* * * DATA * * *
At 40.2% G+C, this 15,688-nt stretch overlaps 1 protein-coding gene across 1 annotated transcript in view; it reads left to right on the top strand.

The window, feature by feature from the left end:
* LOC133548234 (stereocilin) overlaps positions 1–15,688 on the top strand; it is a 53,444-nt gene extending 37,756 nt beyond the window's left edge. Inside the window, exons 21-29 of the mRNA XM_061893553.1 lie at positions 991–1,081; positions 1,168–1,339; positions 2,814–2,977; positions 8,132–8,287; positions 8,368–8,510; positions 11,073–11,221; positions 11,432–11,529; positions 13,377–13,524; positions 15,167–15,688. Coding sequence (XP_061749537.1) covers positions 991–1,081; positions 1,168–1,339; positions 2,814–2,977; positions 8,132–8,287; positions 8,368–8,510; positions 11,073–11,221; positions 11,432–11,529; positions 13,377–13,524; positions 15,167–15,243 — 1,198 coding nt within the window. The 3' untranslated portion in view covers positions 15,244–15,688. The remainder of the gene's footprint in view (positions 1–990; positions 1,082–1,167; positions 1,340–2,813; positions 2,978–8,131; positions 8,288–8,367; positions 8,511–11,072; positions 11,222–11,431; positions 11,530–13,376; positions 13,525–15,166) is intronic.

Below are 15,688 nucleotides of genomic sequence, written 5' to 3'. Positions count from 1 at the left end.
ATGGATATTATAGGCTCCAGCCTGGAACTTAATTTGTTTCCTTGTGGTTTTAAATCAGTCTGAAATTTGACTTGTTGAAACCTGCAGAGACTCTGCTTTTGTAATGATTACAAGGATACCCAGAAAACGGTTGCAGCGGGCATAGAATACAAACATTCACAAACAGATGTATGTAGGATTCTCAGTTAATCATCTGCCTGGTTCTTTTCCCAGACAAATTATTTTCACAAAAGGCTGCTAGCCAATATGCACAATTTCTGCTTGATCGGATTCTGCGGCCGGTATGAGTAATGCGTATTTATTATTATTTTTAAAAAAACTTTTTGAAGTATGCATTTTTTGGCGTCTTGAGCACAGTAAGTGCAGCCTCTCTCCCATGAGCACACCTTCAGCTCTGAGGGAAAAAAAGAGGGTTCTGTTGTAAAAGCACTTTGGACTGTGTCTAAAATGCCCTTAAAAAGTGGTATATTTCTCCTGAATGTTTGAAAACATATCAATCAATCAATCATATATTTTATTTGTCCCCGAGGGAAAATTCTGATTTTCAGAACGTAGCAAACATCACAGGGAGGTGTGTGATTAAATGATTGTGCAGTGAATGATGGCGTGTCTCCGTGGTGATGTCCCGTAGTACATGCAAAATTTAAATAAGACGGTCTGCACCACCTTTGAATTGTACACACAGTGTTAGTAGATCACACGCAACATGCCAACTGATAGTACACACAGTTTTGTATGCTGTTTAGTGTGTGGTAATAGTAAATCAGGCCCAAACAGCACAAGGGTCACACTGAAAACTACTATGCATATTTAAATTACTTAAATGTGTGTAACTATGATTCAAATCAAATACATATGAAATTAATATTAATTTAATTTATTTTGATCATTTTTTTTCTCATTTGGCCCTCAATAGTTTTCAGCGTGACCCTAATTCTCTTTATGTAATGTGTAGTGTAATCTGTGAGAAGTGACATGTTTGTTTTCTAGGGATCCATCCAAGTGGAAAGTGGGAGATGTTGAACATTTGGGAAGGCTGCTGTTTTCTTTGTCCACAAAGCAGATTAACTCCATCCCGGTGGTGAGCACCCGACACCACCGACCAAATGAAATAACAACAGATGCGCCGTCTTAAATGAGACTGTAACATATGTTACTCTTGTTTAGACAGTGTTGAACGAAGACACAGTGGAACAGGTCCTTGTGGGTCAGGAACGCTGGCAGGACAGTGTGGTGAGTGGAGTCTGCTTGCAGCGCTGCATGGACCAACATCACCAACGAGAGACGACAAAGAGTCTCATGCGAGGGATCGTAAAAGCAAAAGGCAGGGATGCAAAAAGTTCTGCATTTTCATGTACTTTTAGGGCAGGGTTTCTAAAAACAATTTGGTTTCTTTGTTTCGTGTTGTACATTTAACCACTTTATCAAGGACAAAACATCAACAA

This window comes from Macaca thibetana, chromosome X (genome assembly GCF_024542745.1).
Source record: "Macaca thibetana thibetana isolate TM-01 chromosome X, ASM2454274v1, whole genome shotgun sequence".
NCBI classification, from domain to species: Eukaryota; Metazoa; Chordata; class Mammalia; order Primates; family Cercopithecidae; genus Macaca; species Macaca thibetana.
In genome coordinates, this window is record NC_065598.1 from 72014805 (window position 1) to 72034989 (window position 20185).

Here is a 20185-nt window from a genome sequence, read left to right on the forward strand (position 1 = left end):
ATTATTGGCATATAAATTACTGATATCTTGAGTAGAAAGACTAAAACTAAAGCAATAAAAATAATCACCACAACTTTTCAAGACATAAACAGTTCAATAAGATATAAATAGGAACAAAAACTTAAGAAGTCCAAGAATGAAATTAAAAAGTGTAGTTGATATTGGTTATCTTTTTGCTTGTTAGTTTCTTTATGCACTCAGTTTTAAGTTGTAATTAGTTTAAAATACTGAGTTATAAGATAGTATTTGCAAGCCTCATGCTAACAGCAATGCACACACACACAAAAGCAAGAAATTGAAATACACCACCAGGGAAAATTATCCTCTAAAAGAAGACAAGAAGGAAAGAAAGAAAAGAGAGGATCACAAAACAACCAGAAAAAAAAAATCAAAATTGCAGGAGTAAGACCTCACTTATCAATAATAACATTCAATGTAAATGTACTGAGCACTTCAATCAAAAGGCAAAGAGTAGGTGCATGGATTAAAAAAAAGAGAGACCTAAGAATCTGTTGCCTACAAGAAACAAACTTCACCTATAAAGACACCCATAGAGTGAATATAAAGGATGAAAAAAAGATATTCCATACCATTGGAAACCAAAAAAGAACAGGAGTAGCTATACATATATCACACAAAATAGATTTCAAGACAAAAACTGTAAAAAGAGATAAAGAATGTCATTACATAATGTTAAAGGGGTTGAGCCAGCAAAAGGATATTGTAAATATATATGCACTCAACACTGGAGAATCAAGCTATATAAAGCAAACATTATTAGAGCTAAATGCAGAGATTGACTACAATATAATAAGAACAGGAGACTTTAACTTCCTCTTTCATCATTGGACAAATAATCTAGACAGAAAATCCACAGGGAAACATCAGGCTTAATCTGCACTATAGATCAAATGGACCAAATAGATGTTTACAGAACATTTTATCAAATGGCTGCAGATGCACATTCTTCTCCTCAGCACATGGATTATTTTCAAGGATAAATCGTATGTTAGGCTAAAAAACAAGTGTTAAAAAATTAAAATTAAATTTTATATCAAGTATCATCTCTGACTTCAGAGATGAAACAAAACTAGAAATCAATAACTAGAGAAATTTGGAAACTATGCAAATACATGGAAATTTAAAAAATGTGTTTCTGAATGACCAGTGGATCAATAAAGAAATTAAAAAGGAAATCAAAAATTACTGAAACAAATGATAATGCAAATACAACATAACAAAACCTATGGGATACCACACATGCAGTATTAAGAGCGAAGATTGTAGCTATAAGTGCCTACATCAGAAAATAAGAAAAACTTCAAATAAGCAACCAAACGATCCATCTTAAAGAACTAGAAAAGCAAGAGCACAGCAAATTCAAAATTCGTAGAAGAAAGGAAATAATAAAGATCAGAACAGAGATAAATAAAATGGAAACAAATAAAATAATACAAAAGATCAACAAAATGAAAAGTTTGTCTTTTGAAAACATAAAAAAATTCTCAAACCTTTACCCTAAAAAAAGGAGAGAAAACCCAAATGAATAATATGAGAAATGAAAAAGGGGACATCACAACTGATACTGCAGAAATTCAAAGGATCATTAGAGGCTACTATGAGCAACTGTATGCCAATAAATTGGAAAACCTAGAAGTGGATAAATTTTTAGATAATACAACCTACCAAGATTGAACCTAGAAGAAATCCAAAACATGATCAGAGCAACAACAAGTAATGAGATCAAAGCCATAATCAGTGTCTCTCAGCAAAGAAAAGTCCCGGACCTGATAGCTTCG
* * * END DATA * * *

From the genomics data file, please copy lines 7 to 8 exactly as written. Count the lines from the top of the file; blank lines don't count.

Source record: "Macaca thibetana thibetana isolate TM-01 chromosome X, ASM2454274v1, whole genome shotgun sequence".
NCBI classification, from domain to species: Eukaryota; Metazoa; Chordata; class Mammalia; order Primates; family Cercopithecidae; genus Macaca; species Macaca thibetana.